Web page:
By Bruce N. Hahn
President, American Homeowners Foundation
Gasoline isn’t the only cost that has skyrocketed recently. The U.S. Department of Energy predicted that home heating bills increased dramatically in the 2005-06 winter heating season. Natural gas costs rose an estimated 48%, heating oil 32%, propane 30%, and electricity 5%.
Since last winter gas prices have continued to rise. Despite recent softening of gasoline prices, the drop hasn’t been reflected in similar reductions in the price of home heating oil and other crude oil derivatives. When combined with high gasoline price increases, home energy costs are going to put a much bigger dent in many homeowners’ wallets for the foreseeable future.
There are many things homeowners can do to reduce home energy costs. Many of them are related to lifestyle. People dress for the season when they go outside, but many frequently dress the same year around inside their homes. If you wear warmer layered clothing inside your home in the winter you can set the thermostat a few degrees cooler. Wool and cotton are a lot better than most manmade materials at keeping you warmer. You’ll be just as comfortable and will save a lot of money on heating costs.
Wear light and loose fitting garments in the summer and you’ll be able to set the thermostat higher with no discomfort and save on air conditioning costs. Insofar as possible spend more of your summer inside time on the lowest level of the north side of your house where it’s generally coolest. That way you’ll need less air conditioning. The top floor of the south side of a home is usually the warmest – so spend more of your winter inside time there if that’s possible and you’ll need less energy for heating. Try to use electrical appliances during off-peak hours, and don’t forget to raise your refrigerator temperature setting and adjust your house thermostat to a lower winter temperature and higher summer temperature when you go on vacation.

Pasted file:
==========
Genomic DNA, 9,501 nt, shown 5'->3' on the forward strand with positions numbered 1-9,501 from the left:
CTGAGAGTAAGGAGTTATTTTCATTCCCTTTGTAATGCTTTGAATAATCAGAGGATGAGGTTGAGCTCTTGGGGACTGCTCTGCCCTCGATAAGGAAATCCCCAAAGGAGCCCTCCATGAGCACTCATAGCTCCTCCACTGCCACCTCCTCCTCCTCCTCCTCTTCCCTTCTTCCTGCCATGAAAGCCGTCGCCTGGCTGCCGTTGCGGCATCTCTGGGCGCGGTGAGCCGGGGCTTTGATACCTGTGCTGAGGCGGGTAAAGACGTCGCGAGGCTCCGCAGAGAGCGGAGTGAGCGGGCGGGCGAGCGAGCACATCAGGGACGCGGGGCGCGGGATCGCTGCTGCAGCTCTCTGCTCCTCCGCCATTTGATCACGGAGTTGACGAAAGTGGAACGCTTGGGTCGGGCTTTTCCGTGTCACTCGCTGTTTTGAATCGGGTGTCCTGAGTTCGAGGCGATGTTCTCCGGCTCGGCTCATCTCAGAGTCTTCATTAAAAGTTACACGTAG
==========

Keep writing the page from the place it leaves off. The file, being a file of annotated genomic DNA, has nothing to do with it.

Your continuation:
The costs of more expensive energy reduction solutions can be reduced by favorable tax incentives provided in federal energy legislation that became effective in 2006. For example, a homeowner can get tax credits of up to $500 in 2006 and 2007 for expenses to upgrade heating and air conditioning systems, insulation, windows, doors and thermostats, caulk leaks, install pigmented metal roofs and otherwise reduce energy costs. The new law includes tax incentives for builders of energy-efficient houses and manufacturers of more energy-efficient appliances and incentives to encourage the development of both solar and nuclear energy sources. Good news is in the legislation for car buyers too – $2,000 tax credits for buyers of alternate-fuel (hybrid) vehicles, which were scheduled to phase out, have been extended over the next decade.
Homeowners can significantly reduce energy costs through additional simple and inexpensive do-it-yourself steps. To help you save even more money on energy costs, the American Homeowners Foundation (AHF) is has developed a free Ten Minute Home Energy Audit to help homeowners reduce energy consumption costs. AHF is a nonprofit consumer education organization that has been serving the nation’s homeowners since 1984. AHF’s home energy audit will help you focus on the most obvious and cost-effective steps you can take to reduce energy consumption and increase comfort levels in your homes. All it takes is a few simple tools you probably have at home and ten minutes of your time to find ways to reduce energy consumption that can save you hundreds of dollars a year. Plus you’ll be helping to reduce pollution and slow global warming.
To get the audit, all you have to do is send an email with the words “Free Home Energy Audit” in the subject line to [email protected], and the Foundation will email you back the free home energy audit form. The Foundation also has many other tools to help homeowners when they buy, sell, finance or invest in homes. More about the Foundation is at www.AmericanHomeowners.org